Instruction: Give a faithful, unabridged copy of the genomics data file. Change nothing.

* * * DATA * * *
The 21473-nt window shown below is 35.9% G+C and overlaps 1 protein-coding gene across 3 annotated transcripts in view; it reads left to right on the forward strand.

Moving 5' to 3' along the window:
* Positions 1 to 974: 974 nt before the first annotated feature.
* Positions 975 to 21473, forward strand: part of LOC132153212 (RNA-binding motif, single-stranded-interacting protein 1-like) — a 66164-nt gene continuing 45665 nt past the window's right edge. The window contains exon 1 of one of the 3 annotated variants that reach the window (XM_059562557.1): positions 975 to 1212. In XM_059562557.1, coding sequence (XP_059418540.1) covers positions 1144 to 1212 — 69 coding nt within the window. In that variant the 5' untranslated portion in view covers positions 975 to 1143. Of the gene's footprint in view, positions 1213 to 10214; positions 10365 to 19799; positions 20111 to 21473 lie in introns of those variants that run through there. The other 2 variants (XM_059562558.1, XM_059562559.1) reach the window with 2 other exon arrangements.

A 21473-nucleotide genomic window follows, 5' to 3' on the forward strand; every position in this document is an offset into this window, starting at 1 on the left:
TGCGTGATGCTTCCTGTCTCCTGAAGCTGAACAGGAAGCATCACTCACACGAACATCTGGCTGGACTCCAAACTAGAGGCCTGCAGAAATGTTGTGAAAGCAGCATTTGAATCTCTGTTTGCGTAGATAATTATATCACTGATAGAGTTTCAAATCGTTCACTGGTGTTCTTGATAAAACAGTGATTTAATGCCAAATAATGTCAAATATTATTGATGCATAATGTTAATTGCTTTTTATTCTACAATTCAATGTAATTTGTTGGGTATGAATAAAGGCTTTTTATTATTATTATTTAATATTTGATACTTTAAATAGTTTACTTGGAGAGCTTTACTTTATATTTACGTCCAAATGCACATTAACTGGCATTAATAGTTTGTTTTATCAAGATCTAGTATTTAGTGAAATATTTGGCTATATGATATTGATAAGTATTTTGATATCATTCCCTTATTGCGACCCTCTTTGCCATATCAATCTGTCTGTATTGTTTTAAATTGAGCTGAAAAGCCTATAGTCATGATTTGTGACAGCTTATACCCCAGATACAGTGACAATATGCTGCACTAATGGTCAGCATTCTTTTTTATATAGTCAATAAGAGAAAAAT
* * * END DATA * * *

The 21473-nt window shown below is 35.9% G+C and overlaps 1 protein-coding gene across 3 annotated transcripts in view; it reads left to right on the forward strand.

Moving 5' to 3' along the window:
* Positions 1 to 974: 974 nt before the first annotated feature.
* Positions 975 to 21473, forward strand: part of LOC132153212 (RNA-binding motif, single-stranded-interacting protein 1-like) — a 66164-nt gene continuing 45665 nt past the window's right edge. The window contains exon 1 of one of the 3 annotated variants that reach the window (XM_059562557.1): positions 975 to 1212. In XM_059562557.1, coding sequence (XP_059418540.1) covers positions 1144 to 1212 — 69 coding nt within the window. In that variant the 5' untranslated portion in view covers positions 975 to 1143. Of the gene's footprint in view, positions 1213 to 10214; positions 10365 to 19799; positions 20111 to 21473 lie in introns of those variants that run through there. The other 2 variants (XM_059562558.1, XM_059562559.1) reach the window with 2 other exon arrangements.

A 21473-nucleotide genomic window follows, 5' to 3' on the forward strand; every position in this document is an offset into this window, starting at 1 on the left:
TGCGTGATGCTTCCTGTCTCCTGAAGCTGAACAGGAAGCATCACTCACACGAACATCTGGCTGGACTCCAAACTAGAGGCCTGCAGAAATGTTGTGAAAGCAGCATTTGAATCTCTGTTTGCGTAGATAATTATATCACTGATAGAGTTTCAAATCGTTCACTGGTGTTCTTGATAAAACAGTGATTTAATGCCAAATAATGTCAAATATTATTGATGCATAATGTTAATTGCTTTTTATTCTACAATTCAATGTAATTTGTTGGGTATGAATAAAGGCTTTTTATTATTATTATTTAATATTTGATACTTTAAATAGTTTACTTGGAGAGCTTTACTTTATATTTACGTCCAAATGCACATTAACTGGCATTAATAGTTTGTTTTATCAAGATCTAGTATTTAGTGAAATATTTGGCTATATGATATTGATAAGTATTTTGATATCATTCCCTTATTGCGACCCTCTTTGCCATATCAATCTGTCTGTATTGTTTTAAATTGAGCTGAAAAGCCTATAGTCATGATTTGTGACAGCTTATACCCCAGATACAGTGACAATATGCTGCACTAATGGTCAGCATTCTTTTTTATATAGTCAATAAGAGAAAAAT